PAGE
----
Last weekend, we headed down to Manchester for DrupalCamp New Hampshire. Building on last year's successful Drupal beginner training day, the local user group organized an awesome one-day camp with 30+ great sessions, training, and even a code sprint.
Its often been said that the best way to get involved in the Drupal community is to dive in head-first and see where to help out. For the past year or so I’ve been nervous about giving my input on support forums and editing documentation. Always questioning my knowledge, I took the easy route by encouraging others to do so first. DrupalCon London was the first time I participated in a code sprint (well, documentation sprint), and I have to say that I’m a believer!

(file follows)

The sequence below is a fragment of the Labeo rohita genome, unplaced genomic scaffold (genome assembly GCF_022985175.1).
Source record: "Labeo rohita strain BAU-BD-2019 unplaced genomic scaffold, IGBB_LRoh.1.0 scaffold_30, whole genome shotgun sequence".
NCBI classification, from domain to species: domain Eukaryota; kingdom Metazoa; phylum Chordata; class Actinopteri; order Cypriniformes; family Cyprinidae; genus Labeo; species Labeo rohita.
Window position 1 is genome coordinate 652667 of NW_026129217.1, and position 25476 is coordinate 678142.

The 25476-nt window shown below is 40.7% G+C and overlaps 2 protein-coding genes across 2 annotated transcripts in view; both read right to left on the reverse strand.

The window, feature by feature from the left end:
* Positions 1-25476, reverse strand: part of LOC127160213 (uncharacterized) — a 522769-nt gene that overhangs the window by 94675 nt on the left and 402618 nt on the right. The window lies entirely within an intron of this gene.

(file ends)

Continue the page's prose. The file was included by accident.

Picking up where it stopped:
Last weekend, five members of our team went down to Boston for the third annual Drupal Design Camp. Held on the MIT campus at the Stata Center, the camp was a great success, extremely well organized, and lots of fun to attend. On the drive back to Montreal, I was thinking about why Drupal Camp is so important to both building a local Drupal community, and to fostering the talents of individuals.
This year is going to be my first DrupalCamp ever, and I have to say it's been amazing to watch the community pull together to make this happen!
Recently, I saw a blog post making its way around the web from Max Gladwell, entitled “10 ways to change the world through social media.”